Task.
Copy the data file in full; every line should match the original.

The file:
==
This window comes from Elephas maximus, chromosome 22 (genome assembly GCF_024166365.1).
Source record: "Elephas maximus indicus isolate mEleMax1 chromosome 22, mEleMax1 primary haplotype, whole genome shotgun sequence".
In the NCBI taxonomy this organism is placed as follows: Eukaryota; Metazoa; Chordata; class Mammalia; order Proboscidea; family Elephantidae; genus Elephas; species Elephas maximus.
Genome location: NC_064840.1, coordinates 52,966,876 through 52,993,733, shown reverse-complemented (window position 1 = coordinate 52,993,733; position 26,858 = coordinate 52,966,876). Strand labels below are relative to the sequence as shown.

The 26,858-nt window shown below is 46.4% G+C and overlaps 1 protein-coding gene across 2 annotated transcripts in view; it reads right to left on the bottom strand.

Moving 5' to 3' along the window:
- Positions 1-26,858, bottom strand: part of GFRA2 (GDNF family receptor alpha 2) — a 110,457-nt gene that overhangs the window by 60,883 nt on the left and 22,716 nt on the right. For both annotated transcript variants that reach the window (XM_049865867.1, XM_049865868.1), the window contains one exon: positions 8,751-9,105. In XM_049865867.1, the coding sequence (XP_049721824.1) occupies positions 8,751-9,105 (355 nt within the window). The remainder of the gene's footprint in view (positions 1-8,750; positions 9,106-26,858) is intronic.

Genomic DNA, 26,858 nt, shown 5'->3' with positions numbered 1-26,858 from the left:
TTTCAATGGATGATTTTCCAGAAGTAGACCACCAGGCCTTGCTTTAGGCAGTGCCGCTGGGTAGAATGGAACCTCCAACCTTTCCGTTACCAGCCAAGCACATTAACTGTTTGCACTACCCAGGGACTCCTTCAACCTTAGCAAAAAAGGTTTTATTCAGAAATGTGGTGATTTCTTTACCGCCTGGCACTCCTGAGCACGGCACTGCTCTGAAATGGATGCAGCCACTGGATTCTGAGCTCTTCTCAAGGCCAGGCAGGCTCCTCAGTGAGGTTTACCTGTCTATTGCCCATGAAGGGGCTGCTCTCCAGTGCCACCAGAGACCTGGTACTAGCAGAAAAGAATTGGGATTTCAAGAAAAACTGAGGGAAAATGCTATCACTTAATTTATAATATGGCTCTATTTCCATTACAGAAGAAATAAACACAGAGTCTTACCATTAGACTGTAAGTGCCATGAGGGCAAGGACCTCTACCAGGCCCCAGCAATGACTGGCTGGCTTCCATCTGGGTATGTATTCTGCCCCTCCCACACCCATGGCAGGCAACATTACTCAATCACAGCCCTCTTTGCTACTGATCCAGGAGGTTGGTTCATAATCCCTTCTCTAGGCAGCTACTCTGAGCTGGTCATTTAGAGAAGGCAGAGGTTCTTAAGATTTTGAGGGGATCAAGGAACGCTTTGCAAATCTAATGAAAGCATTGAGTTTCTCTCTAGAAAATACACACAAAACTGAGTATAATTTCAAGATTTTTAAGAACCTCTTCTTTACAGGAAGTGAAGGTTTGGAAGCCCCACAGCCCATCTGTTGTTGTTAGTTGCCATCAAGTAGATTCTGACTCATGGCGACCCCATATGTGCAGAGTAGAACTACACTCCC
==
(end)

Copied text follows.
This window comes from Elephas maximus, chromosome 22 (genome assembly GCF_024166365.1).
Source record: "Elephas maximus indicus isolate mEleMax1 chromosome 22, mEleMax1 primary haplotype, whole genome shotgun sequence".
In the NCBI taxonomy this organism is placed as follows: Eukaryota; Metazoa; Chordata; class Mammalia; order Proboscidea; family Elephantidae; genus Elephas; species Elephas maximus.
Genome location: NC_064840.1, coordinates 52,966,876 through 52,993,733, shown reverse-complemented (window position 1 = coordinate 52,993,733; position 26,858 = coordinate 52,966,876). Strand labels below are relative to the sequence as shown.

The 26,858-nt window shown below is 46.4% G+C and overlaps 1 protein-coding gene across 2 annotated transcripts in view; it reads right to left on the bottom strand.

Moving 5' to 3' along the window:
- Positions 1-26,858, bottom strand: part of GFRA2 (GDNF family receptor alpha 2) — a 110,457-nt gene that overhangs the window by 60,883 nt on the left and 22,716 nt on the right. For both annotated transcript variants that reach the window (XM_049865867.1, XM_049865868.1), the window contains one exon: positions 8,751-9,105. In XM_049865867.1, the coding sequence (XP_049721824.1) occupies positions 8,751-9,105 (355 nt within the window). The remainder of the gene's footprint in view (positions 1-8,750; positions 9,106-26,858) is intronic.

Genomic DNA, 26,858 nt, shown 5'->3' with positions numbered 1-26,858 from the left:
TTTCAATGGATGATTTTCCAGAAGTAGACCACCAGGCCTTGCTTTAGGCAGTGCCGCTGGGTAGAATGGAACCTCCAACCTTTCCGTTACCAGCCAAGCACATTAACTGTTTGCACTACCCAGGGACTCCTTCAACCTTAGCAAAAAAGGTTTTATTCAGAAATGTGGTGATTTCTTTACCGCCTGGCACTCCTGAGCACGGCACTGCTCTGAAATGGATGCAGCCACTGGATTCTGAGCTCTTCTCAAGGCCAGGCAGGCTCCTCAGTGAGGTTTACCTGTCTATTGCCCATGAAGGGGCTGCTCTCCAGTGCCACCAGAGACCTGGTACTAGCAGAAAAGAATTGGGATTTCAAGAAAAACTGAGGGAAAATGCTATCACTTAATTTATAATATGGCTCTATTTCCATTACAGAAGAAATAAACACAGAGTCTTACCATTAGACTGTAAGTGCCATGAGGGCAAGGACCTCTACCAGGCCCCAGCAATGACTGGCTGGCTTCCATCTGGGTATGTATTCTGCCCCTCCCACACCCATGGCAGGCAACATTACTCAATCACAGCCCTCTTTGCTACTGATCCAGGAGGTTGGTTCATAATCCCTTCTCTAGGCAGCTACTCTGAGCTGGTCATTTAGAGAAGGCAGAGGTTCTTAAGATTTTGAGGGGATCAAGGAACGCTTTGCAAATCTAATGAAAGCATTGAGTTTCTCTCTAGAAAATACACACAAAACTGAGTATAATTTCAAGATTTTTAAGAACCTCTTCTTTACAGGAAGTGAAGGTTTGGAAGCCCCACAGCCCATCTGTTGTTGTTAGTTGCCATCAAGTAGATTCTGACTCATGGCGACCCCATATGTGCAGAGTAGAACTACACTCCC